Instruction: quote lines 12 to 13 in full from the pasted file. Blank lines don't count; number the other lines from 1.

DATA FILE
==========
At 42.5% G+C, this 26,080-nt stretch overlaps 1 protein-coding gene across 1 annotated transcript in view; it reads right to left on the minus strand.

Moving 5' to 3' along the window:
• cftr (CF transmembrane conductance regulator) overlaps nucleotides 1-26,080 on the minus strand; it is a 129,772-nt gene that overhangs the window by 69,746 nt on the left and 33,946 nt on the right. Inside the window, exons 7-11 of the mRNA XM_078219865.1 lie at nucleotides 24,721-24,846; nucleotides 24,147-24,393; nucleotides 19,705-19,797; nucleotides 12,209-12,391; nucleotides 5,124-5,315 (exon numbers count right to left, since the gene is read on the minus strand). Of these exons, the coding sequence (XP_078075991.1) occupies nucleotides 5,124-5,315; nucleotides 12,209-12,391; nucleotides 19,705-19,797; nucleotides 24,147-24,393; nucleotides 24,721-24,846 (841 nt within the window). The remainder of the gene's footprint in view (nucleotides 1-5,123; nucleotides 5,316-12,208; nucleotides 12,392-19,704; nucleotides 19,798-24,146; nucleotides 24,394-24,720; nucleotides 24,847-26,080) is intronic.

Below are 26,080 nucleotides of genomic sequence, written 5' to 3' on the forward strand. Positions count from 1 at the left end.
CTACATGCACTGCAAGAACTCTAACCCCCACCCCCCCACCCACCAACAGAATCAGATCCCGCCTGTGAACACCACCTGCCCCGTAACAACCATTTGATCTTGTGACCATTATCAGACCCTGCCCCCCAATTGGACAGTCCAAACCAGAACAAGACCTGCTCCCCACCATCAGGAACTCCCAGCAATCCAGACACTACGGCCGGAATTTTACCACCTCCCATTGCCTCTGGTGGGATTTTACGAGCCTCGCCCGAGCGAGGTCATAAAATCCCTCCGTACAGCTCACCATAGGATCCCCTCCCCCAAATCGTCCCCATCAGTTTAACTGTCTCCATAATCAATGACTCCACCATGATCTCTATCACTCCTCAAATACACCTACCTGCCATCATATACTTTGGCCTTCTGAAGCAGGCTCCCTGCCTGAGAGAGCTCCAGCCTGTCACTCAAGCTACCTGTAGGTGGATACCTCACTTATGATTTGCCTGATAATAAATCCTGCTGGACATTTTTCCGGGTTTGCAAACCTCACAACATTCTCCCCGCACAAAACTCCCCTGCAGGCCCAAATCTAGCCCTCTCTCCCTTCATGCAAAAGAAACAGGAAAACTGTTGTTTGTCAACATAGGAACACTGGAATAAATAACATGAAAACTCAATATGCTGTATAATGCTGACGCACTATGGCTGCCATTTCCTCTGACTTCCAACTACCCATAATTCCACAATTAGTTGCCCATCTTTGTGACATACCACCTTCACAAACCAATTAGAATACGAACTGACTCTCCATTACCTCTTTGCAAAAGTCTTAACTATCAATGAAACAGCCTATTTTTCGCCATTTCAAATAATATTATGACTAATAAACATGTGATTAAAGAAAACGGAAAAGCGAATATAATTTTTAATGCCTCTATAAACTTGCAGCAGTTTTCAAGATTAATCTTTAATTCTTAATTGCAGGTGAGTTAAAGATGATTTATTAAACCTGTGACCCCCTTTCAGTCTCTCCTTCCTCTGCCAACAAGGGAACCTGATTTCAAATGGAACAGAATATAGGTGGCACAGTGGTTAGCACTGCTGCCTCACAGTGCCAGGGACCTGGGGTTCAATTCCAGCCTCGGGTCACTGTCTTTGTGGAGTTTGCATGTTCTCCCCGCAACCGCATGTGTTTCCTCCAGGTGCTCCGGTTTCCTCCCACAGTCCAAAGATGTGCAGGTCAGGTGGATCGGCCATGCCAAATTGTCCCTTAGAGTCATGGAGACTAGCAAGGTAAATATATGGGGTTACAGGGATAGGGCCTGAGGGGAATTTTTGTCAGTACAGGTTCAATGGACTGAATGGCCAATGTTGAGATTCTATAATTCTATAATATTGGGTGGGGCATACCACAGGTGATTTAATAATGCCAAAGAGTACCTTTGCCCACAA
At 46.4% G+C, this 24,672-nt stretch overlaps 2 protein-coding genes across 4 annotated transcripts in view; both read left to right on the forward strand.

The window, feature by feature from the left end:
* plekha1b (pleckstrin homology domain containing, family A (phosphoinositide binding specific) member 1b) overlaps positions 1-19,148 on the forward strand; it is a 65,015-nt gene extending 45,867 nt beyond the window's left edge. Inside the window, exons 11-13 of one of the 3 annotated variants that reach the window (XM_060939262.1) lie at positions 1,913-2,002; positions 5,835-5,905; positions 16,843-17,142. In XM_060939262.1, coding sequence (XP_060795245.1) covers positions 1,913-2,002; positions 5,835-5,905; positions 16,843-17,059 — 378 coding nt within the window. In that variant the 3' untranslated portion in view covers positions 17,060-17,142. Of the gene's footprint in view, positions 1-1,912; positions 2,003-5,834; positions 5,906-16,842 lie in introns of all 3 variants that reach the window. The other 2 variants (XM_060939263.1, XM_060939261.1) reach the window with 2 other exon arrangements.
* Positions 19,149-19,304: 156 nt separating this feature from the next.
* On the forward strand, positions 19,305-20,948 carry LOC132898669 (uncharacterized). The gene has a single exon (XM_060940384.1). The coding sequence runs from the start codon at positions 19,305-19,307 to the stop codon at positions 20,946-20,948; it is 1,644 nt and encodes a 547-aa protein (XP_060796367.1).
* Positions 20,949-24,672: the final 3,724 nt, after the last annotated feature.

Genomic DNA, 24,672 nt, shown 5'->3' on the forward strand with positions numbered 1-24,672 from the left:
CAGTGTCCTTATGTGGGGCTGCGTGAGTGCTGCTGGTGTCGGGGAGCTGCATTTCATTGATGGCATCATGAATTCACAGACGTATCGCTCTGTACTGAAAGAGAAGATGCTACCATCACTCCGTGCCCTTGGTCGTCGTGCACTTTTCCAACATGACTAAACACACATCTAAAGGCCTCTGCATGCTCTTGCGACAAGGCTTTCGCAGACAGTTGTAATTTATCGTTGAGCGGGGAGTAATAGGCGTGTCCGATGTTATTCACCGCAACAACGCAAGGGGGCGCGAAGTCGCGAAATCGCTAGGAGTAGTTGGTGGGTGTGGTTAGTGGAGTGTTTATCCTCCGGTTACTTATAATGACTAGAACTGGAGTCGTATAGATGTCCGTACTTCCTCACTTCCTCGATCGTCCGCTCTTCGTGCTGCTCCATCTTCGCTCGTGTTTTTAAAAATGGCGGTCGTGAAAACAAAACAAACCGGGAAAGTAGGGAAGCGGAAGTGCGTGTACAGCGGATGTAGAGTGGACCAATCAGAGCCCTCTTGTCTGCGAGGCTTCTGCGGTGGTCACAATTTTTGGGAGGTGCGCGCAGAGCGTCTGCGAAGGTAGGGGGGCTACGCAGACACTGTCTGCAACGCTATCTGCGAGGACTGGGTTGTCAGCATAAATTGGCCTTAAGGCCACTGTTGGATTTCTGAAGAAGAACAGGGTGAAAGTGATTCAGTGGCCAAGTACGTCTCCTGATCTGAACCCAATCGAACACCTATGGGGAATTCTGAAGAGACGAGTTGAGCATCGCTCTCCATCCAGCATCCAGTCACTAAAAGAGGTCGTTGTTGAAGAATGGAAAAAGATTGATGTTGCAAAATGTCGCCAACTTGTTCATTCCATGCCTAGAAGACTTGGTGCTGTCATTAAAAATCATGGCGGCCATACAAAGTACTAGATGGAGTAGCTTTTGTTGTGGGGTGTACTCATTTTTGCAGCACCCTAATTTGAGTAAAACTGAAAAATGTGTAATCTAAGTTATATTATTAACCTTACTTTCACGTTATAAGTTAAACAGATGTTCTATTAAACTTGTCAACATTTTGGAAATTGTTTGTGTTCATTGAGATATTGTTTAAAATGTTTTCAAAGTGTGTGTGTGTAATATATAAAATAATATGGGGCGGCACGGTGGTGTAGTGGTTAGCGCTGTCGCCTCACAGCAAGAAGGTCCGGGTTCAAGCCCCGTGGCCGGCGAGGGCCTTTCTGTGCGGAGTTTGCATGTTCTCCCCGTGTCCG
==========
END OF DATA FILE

Genomic DNA, 24,672 nt, shown 5'->3' on the forward strand with positions numbered 1-24,672 from the left:
CAGTGTCCTTATGTGGGGCTGCGTGAGTGCTGCTGGTGTCGGGGAGCTGCATTTCATTGATGGCATCATGAATTCACAGACGTATCGCTCTGTACTGAAAGAGAAGATGCTACCATCACTCCGTGCCCTTGGTCGTCGTGCACTTTTCCAACATGACTAAACACACATCTAAAGGCCTCTGCATGCTCTTGCGACAAGGCTTTCGCAGACAGTTGTAATTTATCGTTGAGCGGGGAGTAATAGGCGTGTCCGATGTTATTCACCGCAACAACGCAAGGGGGCGCGAAGTCGCGAAATCGCTAGGAGTAGTTGGTGGGTGTGGTTAGTGGAGTGTTTATCCTCCGGTTACTTATAATGACTAGAACTGGAGTCGTATAGATGTCCGTACTTCCTCACTTCCTCGATCGTCCGCTCTTCGTGCTGCTCCATCTTCGCTCGTGTTTTTAAAAATGGCGGTCGTGAAAACAAAACAAACCGGGAAAGTAGGGAAGCGGAAGTGCGTGTACAGCGGATGTAGAGTGGACCAATCAGAGCCCTCTTGTCTGCGAGGCTTCTGCGGTGGTCACAATTTTTGGGAGGTGCGCGCAGAGCGTCTGCGAAGGTAGGGGGGCTACGCAGACACTGTCTGCAACGCTATCTGCGAGGACTGGGTTGTCAGCATAAATTGGCCTTAAGGCCACTGTTGGATTTCTGAAGAAGAACAGGGTGAAAGTGATTCAGTGGCCAAGTACGTCTCCTGATCTGAACCCAATCGAACACCTATGGGGAATTCTGAAGAGACGAGTTGAGCATCGCTCTCCATCCAGCATCCAGTCACTAAAAGAGGTCGTTGTTGAAGAATGGAAAAAGATTGATGTTGCAAAATGTCGCCAACTTGTTCATTCCATGCCTAGAAGACTTGGTGCTGTCATTAAAAATCATGGCGGCCATACAAAGTACTAGATGGAGTAGCTTTTGTTGTGGGGTGTACTCATTTTTGCAGCACCCTAATTTGAGTAAAACTGAAAAATGTGTAATCTAAGTTATATTATTAACCTTACTTTCACGTTATAAGTTAAACAGATGTTCTATTAAACTTGTCAACATTTTGGAAATTGTTTGTGTTCATTGAGATATTGTTTAAAATGTTTTCAAAGTGTGTGTGTGTAATATATAAAATAATATGGGGCGGCACGGTGGTGTAGTGGTTAGCGCTGTCGCCTCACAGCAAGAAGGTCCGGGTTCAAGCCCCGTGGCCGGCGAGGGCCTTTCTGTGCGGAGTTTGCATGTTCTCCCCGTGTCCG